What is School For?

October 23, 2012 5 Comments

“If it’s work we try to figure out how to do less, if it’s art we try to figure out how to do more.”  Regular readers of our blog know that we are big fans of Seth Godin here at IISC.  And if you’ve been to anything I’ve trained or facilitated you have probably heard me rail against the dominance of an obsolete industrial paradigm.

In this video, Godin asks “What is school for?” and he clearly points to all the industrial trappings that are badly limiting how we educate our young – even in “high performing” contexts.  We are in the middle of a significant paradigm shift, and this is one of our most important questions.



  • Charlie Jones says:

    great post, gibran. thanx!

  • Cynthia Silva Parker says:

    Thanks Gibran! I have been frustrated with the quality of experience my kids have had in a “good” public school district. They have not had their passions stoked or cultivated. They’ve learned to endure schooling the way a worker who finds no meaning in his or her work trudges through each day.

  • Curtis says:

    Strikes me that this is a great question to ask of ANY system – what is this for? What is the purpose as we analyze it in action? Who does it benefit?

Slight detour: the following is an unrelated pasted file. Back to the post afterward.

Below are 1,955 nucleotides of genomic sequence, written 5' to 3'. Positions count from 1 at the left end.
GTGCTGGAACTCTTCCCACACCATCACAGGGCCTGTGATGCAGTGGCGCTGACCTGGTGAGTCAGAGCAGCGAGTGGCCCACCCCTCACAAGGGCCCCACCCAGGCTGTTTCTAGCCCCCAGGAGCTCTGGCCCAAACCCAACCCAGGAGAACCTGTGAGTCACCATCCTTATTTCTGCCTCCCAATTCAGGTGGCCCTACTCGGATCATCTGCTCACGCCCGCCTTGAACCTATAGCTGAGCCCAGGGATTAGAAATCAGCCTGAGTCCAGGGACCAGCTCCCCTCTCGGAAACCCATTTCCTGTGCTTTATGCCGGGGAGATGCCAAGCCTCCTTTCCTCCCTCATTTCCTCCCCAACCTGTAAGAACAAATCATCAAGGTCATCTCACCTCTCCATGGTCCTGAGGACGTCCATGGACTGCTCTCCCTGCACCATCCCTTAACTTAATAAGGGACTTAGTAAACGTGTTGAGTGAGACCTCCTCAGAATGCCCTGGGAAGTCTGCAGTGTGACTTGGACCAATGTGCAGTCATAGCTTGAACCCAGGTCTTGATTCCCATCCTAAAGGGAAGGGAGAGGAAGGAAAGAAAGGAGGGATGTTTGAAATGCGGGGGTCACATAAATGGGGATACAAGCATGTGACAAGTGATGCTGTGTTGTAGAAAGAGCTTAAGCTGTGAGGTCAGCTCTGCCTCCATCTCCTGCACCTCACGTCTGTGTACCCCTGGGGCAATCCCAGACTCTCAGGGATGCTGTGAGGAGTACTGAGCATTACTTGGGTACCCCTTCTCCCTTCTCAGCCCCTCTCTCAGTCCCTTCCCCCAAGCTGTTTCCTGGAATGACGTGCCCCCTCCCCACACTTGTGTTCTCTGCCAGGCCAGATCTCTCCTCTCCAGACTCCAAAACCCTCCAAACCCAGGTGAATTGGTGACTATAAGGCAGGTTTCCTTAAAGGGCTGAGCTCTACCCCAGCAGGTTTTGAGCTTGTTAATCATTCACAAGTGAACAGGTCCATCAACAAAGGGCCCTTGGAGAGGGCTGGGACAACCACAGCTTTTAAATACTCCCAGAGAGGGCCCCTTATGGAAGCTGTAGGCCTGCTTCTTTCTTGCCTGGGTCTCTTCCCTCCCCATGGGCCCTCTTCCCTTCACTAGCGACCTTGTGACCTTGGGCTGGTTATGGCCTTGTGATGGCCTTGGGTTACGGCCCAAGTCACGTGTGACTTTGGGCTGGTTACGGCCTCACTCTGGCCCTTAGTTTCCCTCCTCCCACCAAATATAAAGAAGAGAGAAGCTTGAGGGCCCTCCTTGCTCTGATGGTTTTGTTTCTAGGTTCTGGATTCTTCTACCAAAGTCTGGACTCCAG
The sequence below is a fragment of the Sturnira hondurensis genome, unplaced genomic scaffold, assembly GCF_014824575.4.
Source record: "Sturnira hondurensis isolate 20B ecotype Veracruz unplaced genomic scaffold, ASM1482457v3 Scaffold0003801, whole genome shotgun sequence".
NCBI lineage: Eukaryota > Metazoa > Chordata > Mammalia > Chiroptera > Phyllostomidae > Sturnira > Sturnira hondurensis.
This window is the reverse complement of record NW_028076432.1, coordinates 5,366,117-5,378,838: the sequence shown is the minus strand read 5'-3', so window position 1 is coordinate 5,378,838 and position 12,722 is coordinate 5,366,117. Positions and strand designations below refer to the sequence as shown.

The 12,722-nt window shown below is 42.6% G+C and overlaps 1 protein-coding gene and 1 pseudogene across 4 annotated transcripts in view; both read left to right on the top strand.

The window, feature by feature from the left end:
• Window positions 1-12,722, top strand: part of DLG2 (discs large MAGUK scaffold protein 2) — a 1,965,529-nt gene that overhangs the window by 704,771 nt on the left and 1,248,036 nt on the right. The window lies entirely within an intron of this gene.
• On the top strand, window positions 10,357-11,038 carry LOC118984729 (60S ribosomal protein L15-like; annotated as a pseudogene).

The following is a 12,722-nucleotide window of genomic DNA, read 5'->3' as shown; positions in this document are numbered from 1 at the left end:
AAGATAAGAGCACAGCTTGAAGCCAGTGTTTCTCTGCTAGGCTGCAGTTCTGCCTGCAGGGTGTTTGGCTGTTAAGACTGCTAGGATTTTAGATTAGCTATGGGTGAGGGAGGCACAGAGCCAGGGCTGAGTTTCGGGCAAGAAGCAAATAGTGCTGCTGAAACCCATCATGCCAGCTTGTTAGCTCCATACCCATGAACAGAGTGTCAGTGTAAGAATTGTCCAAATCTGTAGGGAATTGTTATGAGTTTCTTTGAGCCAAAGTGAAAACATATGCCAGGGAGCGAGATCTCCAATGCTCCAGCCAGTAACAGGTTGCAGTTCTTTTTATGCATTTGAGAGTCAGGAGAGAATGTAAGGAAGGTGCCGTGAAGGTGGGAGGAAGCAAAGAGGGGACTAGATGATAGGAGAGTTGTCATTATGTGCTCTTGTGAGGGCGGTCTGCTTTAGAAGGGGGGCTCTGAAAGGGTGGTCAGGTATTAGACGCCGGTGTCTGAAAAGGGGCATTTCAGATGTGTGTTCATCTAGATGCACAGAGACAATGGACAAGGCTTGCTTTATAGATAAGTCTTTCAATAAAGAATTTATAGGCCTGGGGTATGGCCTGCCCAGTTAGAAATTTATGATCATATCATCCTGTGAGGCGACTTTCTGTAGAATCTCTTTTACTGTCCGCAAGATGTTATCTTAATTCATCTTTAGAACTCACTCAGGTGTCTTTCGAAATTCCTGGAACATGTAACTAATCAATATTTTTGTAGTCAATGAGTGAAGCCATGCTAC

• Cynthia Silva Parker says:

    Yes, Curtis. Great systems question in general. I was walking by the Boston Public Library’s main branch this morning. Check out this inscription, literally engraved in stone. “The Commonwealth requires the education of the people as the safeguard of order and liberty.” In other words, democracy and our shared fate depend on an educated populous.

  • Joshua Baron says:

    You can’t evaluate whether public schools are doing their job until you decide what that job is. The question shouldn’t be, “Does this school prepare kids for standardized tests.” The question should be, “Does this school prepare kids to be creative, gain new knowledge, and be productive.”

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